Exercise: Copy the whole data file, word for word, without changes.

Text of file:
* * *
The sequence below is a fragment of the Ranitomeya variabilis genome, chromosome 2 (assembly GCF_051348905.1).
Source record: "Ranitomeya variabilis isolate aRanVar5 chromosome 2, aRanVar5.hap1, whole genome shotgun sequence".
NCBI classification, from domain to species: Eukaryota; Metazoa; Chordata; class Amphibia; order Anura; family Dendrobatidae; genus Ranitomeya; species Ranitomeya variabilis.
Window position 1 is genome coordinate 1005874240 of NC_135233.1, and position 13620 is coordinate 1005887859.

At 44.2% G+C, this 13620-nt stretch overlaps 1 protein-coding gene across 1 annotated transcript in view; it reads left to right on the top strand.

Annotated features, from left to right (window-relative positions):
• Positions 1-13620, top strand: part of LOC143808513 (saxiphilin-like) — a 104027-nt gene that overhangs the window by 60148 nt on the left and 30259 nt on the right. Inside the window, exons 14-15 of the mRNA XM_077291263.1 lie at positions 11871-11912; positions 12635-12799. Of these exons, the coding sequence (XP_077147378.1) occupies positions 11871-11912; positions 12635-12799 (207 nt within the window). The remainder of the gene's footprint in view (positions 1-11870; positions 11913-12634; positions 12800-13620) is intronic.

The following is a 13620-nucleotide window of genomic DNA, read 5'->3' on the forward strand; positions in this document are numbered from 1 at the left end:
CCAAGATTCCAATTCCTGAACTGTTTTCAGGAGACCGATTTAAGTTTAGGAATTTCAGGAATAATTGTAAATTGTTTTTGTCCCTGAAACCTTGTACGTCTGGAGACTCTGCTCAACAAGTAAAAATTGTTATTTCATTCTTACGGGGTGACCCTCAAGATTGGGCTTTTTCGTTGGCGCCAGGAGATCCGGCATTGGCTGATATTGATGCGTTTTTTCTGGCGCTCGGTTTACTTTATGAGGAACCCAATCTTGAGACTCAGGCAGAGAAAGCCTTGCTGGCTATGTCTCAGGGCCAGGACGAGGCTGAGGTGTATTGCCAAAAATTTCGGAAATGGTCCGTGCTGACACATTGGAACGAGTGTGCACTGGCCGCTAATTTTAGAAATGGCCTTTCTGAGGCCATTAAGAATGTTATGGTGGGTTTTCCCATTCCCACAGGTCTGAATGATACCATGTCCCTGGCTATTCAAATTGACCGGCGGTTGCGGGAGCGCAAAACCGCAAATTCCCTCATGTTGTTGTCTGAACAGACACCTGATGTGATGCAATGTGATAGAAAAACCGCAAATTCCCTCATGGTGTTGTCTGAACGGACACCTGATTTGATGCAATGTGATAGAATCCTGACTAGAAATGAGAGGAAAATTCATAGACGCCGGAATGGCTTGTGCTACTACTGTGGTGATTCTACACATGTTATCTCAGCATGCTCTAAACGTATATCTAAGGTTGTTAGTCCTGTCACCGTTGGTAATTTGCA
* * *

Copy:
The sequence below is a fragment of the Ranitomeya variabilis genome, chromosome 2 (assembly GCF_051348905.1).
Source record: "Ranitomeya variabilis isolate aRanVar5 chromosome 2, aRanVar5.hap1, whole genome shotgun sequence".
NCBI classification, from domain to species: Eukaryota; Metazoa; Chordata; class Amphibia; order Anura; family Dendrobatidae; genus Ranitomeya; species Ranitomeya variabilis.
Window position 1 is genome coordinate 1005874240 of NC_135233.1, and position 13620 is coordinate 1005887859.

At 44.2% G+C, this 13620-nt stretch overlaps 1 protein-coding gene across 1 annotated transcript in view; it reads left to right on the top strand.

Annotated features, from left to right (window-relative positions):
• Positions 1-13620, top strand: part of LOC143808513 (saxiphilin-like) — a 104027-nt gene that overhangs the window by 60148 nt on the left and 30259 nt on the right. Inside the window, exons 14-15 of the mRNA XM_077291263.1 lie at positions 11871-11912; positions 12635-12799. Of these exons, the coding sequence (XP_077147378.1) occupies positions 11871-11912; positions 12635-12799 (207 nt within the window). The remainder of the gene's footprint in view (positions 1-11870; positions 11913-12634; positions 12800-13620) is intronic.

The following is a 13620-nucleotide window of genomic DNA, read 5'->3' on the forward strand; positions in this document are numbered from 1 at the left end:
CCAAGATTCCAATTCCTGAACTGTTTTCAGGAGACCGATTTAAGTTTAGGAATTTCAGGAATAATTGTAAATTGTTTTTGTCCCTGAAACCTTGTACGTCTGGAGACTCTGCTCAACAAGTAAAAATTGTTATTTCATTCTTACGGGGTGACCCTCAAGATTGGGCTTTTTCGTTGGCGCCAGGAGATCCGGCATTGGCTGATATTGATGCGTTTTTTCTGGCGCTCGGTTTACTTTATGAGGAACCCAATCTTGAGACTCAGGCAGAGAAAGCCTTGCTGGCTATGTCTCAGGGCCAGGACGAGGCTGAGGTGTATTGCCAAAAATTTCGGAAATGGTCCGTGCTGACACATTGGAACGAGTGTGCACTGGCCGCTAATTTTAGAAATGGCCTTTCTGAGGCCATTAAGAATGTTATGGTGGGTTTTCCCATTCCCACAGGTCTGAATGATACCATGTCCCTGGCTATTCAAATTGACCGGCGGTTGCGGGAGCGCAAAACCGCAAATTCCCTCATGTTGTTGTCTGAACAGACACCTGATGTGATGCAATGTGATAGAAAAACCGCAAATTCCCTCATGGTGTTGTCTGAACGGACACCTGATTTGATGCAATGTGATAGAATCCTGACTAGAAATGAGAGGAAAATTCATAGACGCCGGAATGGCTTGTGCTACTACTGTGGTGATTCTACACATGTTATCTCAGCATGCTCTAAACGTATATCTAAGGTTGTTAGTCCTGTCACCGTTGGTAATTTGCA